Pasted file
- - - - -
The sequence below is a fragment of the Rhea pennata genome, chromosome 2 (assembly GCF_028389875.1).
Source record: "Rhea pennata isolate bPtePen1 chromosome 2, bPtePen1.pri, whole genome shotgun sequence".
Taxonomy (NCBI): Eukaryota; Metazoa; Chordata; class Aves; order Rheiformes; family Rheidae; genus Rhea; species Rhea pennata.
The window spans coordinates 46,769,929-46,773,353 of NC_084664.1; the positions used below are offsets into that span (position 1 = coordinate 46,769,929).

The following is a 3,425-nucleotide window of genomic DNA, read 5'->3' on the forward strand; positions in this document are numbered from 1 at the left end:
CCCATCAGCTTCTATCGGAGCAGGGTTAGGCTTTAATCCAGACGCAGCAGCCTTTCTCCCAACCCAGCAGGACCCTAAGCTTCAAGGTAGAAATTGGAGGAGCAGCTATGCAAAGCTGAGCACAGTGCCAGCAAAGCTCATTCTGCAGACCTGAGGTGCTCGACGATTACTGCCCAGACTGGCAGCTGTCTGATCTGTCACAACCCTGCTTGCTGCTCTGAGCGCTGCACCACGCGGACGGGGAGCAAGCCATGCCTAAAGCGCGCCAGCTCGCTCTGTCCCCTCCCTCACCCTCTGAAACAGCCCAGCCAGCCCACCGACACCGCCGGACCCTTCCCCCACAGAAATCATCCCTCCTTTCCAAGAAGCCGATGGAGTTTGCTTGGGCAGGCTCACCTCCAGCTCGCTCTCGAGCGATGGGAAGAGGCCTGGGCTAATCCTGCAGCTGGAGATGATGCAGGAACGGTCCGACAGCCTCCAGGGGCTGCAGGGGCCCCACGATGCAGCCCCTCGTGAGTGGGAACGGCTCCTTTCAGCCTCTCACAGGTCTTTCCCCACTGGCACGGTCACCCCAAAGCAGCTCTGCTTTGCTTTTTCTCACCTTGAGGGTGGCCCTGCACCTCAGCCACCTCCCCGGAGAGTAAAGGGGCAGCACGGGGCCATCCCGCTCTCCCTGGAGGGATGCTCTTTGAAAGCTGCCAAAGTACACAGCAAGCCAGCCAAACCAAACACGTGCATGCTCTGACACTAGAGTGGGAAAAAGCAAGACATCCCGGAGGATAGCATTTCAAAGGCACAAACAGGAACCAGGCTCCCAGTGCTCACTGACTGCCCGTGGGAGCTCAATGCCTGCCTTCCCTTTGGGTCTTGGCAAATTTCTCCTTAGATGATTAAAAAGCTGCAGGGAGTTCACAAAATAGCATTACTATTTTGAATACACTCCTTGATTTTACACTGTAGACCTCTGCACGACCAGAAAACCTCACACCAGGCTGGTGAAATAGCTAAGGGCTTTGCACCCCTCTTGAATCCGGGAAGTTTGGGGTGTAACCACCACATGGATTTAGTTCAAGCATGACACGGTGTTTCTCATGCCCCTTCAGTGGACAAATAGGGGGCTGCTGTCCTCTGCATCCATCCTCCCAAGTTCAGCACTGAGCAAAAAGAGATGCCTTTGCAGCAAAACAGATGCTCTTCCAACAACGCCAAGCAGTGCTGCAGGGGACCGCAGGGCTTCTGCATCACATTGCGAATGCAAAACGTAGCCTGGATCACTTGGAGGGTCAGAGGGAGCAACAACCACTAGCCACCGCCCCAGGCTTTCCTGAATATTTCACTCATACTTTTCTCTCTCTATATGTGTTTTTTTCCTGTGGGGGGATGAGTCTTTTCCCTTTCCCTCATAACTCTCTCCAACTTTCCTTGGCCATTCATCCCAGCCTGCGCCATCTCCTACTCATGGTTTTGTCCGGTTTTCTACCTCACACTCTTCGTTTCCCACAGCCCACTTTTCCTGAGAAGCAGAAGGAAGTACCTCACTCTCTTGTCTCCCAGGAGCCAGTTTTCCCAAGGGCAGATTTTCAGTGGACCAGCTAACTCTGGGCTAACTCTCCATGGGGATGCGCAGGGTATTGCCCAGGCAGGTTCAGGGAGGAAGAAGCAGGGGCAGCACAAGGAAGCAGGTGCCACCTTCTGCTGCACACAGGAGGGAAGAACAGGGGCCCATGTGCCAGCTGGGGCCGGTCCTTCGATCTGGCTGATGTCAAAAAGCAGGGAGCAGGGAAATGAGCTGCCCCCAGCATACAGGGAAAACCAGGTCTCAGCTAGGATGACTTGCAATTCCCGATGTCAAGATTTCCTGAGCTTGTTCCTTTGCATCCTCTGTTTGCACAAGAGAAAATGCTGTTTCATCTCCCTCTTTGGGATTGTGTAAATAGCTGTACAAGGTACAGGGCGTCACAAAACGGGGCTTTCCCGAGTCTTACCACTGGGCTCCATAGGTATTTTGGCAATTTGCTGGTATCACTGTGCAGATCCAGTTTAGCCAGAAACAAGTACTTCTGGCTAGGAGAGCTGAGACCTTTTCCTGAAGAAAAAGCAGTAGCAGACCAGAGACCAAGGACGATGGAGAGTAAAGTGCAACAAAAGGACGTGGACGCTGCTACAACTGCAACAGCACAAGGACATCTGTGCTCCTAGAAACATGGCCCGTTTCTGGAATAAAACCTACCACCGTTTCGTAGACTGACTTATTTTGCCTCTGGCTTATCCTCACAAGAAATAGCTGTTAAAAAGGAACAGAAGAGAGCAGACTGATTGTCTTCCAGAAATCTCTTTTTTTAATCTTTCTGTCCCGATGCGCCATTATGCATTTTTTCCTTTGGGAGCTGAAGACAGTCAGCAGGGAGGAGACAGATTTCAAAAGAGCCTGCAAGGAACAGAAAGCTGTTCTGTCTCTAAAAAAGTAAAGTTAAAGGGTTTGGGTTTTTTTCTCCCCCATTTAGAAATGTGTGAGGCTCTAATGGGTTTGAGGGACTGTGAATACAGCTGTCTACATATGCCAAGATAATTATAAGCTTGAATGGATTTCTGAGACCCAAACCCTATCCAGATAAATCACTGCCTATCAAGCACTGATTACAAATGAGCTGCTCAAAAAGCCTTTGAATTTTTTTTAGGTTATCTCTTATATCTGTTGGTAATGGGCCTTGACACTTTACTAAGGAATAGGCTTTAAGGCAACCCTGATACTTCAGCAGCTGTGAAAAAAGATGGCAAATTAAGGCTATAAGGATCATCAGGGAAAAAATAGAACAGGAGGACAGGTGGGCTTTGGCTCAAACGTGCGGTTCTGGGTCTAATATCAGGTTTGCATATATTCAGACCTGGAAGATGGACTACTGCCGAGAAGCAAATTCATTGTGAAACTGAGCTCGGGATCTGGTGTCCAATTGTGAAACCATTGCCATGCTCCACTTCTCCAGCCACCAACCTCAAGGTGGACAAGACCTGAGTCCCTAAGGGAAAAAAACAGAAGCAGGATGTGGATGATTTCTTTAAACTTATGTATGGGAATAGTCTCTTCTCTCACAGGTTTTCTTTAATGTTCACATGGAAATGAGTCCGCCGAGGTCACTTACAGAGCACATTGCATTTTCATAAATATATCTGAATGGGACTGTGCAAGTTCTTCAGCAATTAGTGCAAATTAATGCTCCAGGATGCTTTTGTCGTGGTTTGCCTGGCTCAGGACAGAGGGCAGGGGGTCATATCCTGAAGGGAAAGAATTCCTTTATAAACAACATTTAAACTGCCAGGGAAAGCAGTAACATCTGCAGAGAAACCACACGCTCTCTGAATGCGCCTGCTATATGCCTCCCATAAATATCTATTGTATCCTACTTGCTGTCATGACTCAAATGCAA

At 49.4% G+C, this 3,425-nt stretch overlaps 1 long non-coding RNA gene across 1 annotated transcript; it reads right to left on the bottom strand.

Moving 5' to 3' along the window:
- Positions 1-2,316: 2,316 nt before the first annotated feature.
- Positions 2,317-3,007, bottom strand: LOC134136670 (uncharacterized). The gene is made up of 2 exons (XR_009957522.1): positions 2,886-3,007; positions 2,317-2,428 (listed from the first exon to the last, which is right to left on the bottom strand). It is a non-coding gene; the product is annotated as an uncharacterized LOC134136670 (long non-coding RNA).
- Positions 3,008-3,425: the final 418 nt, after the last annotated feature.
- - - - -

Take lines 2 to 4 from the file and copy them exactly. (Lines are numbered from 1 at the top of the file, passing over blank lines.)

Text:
Source record: "Rhea pennata isolate bPtePen1 chromosome 2, bPtePen1.pri, whole genome shotgun sequence".
Taxonomy (NCBI): Eukaryota; Metazoa; Chordata; class Aves; order Rheiformes; family Rheidae; genus Rhea; species Rhea pennata.
The window spans coordinates 46,769,929-46,773,353 of NC_084664.1; the positions used below are offsets into that span (position 1 = coordinate 46,769,929).